The field of mental health has made many advances, particularly since 1980. These developments include an increased understanding of the brain’s function through the study of neuroscience, the development of effective new medications and therapies, and the standardization of diagnostic codes for mental illnesses. However, seven in ten Americans with a mental illness do not receive treatment. Biases against mental illness and lack of public awareness are among the obstacles that limit access to treatment and affect willingness to seek care. Disturbances in mental health can adversely affect functioning, economic productivity, the capacity for healthy relationships and families, physical health, and the overall quality of life. They cut across racial, ethnic, and socioeconomic lines to affect a significant proportion of communities worldwide. They tend to develop and manifest in the early adult years, often preventing individuals from leading full and productive lives.
Dianne Hales and Robert Hales define mental health as “the capacity to think rationally and logically, and to cope with the transitions, stresses, traumas, and losses that occur in all lives, in ways that allow emotional stability and growth. In general, mentally healthy individuals value themselves, perceive reality as it is, accept its limitations and possibilities, respond to its challenges, carry out their responsibilities, establish and maintain close relationships, deal reasonably with others, pursue work that suits their talent and training, and feel a sense of fulfillment that makes the efforts of daily living worthwhile.”
BASICS OF THERAPY
Therapy, or psychotherapy, is the process of meeting with a therapist for the purpose of resolving problematic behaviors, beliefs, feelings, and/or somatic responses (sensations in the body). Therapy can address and resolve a large number of specific concerns, issues, and symptoms. At Well CENTERED, we help clients dealing with affective disorders, major depressive episodes, manic episodes, dysthymia, anxiety disorders, panic disorders, social phobia, marital conflict, grief, etc. Therapy is also a very effective method of self-growth and self-actualization. In addition to overcoming barriers and helping people to release extreme beliefs and feelings, therapy can help people to increase many positive emotions such as joy, compassion, peace, self-esteem, spiritual connection, and love.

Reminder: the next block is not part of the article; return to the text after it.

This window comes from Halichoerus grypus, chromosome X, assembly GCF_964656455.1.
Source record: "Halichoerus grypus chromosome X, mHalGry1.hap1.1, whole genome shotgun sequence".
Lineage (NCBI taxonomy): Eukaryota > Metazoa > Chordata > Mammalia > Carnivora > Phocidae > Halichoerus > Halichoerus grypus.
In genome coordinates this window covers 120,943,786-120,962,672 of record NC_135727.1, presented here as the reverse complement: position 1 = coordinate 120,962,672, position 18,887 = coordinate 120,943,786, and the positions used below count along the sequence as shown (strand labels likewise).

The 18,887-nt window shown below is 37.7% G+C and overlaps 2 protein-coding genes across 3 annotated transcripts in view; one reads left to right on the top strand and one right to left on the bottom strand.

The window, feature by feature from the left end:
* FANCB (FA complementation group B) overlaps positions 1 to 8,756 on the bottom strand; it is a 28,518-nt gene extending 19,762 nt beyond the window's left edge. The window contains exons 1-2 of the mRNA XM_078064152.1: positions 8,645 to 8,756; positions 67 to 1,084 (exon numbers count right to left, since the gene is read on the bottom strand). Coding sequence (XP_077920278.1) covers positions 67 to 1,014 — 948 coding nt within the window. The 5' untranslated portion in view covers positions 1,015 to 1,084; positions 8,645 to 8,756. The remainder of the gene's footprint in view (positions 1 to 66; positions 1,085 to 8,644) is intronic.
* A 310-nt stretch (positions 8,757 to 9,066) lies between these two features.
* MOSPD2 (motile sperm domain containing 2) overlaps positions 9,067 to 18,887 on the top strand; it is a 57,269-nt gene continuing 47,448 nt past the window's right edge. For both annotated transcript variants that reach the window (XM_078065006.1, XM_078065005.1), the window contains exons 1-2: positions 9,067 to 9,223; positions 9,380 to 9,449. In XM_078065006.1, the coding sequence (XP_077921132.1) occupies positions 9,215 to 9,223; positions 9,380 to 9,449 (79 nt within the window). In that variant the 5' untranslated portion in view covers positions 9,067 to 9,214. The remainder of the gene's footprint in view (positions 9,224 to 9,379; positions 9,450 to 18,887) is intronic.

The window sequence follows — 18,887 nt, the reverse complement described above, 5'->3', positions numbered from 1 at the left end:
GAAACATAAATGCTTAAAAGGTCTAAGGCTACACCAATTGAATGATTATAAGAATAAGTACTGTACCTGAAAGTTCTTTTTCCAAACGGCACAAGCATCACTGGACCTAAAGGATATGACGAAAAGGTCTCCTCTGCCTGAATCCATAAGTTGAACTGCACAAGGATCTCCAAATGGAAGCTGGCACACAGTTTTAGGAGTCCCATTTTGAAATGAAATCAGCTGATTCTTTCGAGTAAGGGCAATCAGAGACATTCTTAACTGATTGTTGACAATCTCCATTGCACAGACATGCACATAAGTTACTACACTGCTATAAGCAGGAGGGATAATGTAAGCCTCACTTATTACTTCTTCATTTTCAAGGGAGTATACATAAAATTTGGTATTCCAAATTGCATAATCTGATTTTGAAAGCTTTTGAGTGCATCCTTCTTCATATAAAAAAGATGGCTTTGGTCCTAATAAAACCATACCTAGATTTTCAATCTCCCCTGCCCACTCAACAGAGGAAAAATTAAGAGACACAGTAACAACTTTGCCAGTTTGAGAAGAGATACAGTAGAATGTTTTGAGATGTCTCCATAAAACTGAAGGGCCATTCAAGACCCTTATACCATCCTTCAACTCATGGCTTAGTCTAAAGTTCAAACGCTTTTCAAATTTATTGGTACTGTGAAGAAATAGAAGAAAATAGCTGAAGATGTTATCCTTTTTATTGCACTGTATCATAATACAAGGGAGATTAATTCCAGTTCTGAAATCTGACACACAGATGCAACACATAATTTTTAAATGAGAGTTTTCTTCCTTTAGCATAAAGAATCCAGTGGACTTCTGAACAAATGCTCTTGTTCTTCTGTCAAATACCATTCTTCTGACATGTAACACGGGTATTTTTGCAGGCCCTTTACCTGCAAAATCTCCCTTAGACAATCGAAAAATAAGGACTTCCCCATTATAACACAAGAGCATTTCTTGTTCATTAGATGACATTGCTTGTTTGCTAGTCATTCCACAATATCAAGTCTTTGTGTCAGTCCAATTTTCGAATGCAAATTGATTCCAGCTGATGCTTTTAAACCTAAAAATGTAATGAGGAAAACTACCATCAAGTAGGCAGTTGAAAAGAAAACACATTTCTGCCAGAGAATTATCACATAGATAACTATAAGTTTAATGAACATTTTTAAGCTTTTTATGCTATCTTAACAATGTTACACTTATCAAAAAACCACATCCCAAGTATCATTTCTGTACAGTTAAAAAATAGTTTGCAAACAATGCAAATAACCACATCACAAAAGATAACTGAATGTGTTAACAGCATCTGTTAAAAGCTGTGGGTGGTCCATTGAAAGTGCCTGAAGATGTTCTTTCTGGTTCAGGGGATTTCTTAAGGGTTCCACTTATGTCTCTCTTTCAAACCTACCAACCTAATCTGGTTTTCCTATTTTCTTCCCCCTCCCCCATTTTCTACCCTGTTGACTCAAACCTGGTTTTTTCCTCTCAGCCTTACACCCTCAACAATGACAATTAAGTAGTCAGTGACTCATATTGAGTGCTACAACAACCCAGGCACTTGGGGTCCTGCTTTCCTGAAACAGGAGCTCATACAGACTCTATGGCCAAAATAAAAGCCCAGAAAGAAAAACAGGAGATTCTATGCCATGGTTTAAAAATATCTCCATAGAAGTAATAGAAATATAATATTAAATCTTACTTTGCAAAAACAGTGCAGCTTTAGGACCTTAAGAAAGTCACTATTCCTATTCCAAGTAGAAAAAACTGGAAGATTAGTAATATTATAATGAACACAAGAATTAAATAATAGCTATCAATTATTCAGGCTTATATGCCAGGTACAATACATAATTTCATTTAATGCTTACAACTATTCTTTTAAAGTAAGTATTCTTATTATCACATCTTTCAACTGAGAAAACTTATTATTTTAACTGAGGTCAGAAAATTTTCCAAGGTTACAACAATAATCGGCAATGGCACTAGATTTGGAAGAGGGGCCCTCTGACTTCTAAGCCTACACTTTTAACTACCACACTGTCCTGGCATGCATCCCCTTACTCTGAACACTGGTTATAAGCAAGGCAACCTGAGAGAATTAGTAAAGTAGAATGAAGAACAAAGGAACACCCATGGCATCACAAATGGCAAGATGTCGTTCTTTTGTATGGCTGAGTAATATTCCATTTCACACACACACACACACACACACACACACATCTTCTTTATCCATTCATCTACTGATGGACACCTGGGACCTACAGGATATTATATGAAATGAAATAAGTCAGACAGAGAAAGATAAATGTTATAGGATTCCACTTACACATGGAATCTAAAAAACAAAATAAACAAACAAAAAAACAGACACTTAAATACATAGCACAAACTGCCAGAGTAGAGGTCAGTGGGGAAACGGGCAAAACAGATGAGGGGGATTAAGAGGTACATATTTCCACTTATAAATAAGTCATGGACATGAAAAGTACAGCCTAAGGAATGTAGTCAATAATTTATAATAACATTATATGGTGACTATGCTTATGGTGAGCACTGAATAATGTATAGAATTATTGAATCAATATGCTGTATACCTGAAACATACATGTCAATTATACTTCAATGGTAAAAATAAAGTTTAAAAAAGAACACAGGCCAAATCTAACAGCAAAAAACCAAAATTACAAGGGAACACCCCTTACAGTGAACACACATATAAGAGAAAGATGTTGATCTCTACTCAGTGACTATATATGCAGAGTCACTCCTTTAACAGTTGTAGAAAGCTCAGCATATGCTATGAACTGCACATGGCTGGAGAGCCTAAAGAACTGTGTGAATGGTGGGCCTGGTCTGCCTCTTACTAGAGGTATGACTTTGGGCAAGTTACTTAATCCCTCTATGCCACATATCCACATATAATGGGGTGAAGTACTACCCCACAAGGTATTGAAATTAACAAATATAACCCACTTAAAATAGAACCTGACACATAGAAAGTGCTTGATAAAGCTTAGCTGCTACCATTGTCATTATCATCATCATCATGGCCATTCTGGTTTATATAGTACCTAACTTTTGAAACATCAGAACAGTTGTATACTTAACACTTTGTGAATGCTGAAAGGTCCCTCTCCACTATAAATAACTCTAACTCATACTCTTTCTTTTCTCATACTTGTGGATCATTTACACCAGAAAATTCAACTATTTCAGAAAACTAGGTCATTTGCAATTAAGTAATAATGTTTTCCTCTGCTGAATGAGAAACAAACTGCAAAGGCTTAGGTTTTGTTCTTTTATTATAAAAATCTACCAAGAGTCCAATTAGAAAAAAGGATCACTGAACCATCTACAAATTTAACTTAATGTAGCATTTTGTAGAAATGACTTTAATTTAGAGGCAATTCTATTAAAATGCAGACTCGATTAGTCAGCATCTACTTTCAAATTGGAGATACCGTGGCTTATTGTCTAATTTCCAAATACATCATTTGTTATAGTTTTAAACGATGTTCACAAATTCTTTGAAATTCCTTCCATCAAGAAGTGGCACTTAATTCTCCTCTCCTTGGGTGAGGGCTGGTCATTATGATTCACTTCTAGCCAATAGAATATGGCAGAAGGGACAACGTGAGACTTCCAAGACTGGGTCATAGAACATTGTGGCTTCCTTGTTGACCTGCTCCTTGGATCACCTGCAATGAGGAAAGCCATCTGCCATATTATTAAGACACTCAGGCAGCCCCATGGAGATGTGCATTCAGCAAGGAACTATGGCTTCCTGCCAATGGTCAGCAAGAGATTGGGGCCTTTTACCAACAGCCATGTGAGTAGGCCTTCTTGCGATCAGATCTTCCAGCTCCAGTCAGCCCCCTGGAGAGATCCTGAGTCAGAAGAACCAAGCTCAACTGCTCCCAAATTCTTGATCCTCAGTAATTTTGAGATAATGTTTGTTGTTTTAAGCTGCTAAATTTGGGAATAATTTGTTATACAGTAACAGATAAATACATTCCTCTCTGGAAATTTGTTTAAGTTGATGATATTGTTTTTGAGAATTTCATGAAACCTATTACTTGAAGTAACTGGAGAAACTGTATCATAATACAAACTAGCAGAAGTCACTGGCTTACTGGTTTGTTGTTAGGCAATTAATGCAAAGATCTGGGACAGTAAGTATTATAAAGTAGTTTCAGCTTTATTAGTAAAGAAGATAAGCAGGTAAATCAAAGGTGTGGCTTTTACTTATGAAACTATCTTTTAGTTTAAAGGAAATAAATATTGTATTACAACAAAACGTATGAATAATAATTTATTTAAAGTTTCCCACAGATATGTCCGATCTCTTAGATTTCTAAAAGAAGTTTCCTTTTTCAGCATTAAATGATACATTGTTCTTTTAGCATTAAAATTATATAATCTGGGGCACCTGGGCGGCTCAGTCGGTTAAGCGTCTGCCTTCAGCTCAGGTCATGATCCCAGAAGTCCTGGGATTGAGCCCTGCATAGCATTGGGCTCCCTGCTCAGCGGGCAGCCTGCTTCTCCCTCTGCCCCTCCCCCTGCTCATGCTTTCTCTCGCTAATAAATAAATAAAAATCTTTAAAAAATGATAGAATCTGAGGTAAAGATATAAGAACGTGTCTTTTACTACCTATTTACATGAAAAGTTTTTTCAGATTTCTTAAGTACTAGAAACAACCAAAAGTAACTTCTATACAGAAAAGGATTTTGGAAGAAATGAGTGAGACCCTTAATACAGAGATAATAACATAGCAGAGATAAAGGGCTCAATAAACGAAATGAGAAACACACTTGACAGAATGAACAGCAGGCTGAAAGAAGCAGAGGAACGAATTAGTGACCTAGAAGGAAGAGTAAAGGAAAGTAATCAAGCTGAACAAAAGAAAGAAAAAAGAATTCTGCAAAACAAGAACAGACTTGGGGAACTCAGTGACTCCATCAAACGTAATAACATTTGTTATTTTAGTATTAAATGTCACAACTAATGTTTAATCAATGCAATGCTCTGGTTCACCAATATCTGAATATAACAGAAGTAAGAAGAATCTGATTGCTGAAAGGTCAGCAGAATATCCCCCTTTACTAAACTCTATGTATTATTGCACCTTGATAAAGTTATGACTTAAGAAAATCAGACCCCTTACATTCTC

Many people enjoy therapy and flourish through the journey of becoming more conscious about themselves, their inner world, and their relationships with others. Participating in therapy does NOT mean you are “crazy”! The most common demographic of therapy goers include everyday, ordinary people struggling with everyday, human problems, such as depression, anxiety, trauma, and relationship issues. Only a small percentage of people undergoing psychotherapy qualify as having a serious mental illness; and these folks typically find their way into programs that offer a higher level of care than the average private practice therapist can offer. If a person is afraid of being judged as crazy by others or by their own inner-critic for going to therapy, then therapy would be especially useful in building self-esteem and freeing one from the limitations of what others think.
In all modes of therapy, you will establish goals for your therapy, as well as determining the steps you will take to get there. Whether in individual, group, or family therapy, your relationship with your therapist is a confidential one, and one that focuses on not only the content of what you talk about, but also the process. The therapeutic process, or how you share your feelings and experiences, is considered to be just as important as the specific issues or concerns you share in therapy. At Well CENTERED you can expect that your therapist will support you, listen attentively, model a healthy and positive relationship experience, give you appropriate feedback, and follows ethical guidelines.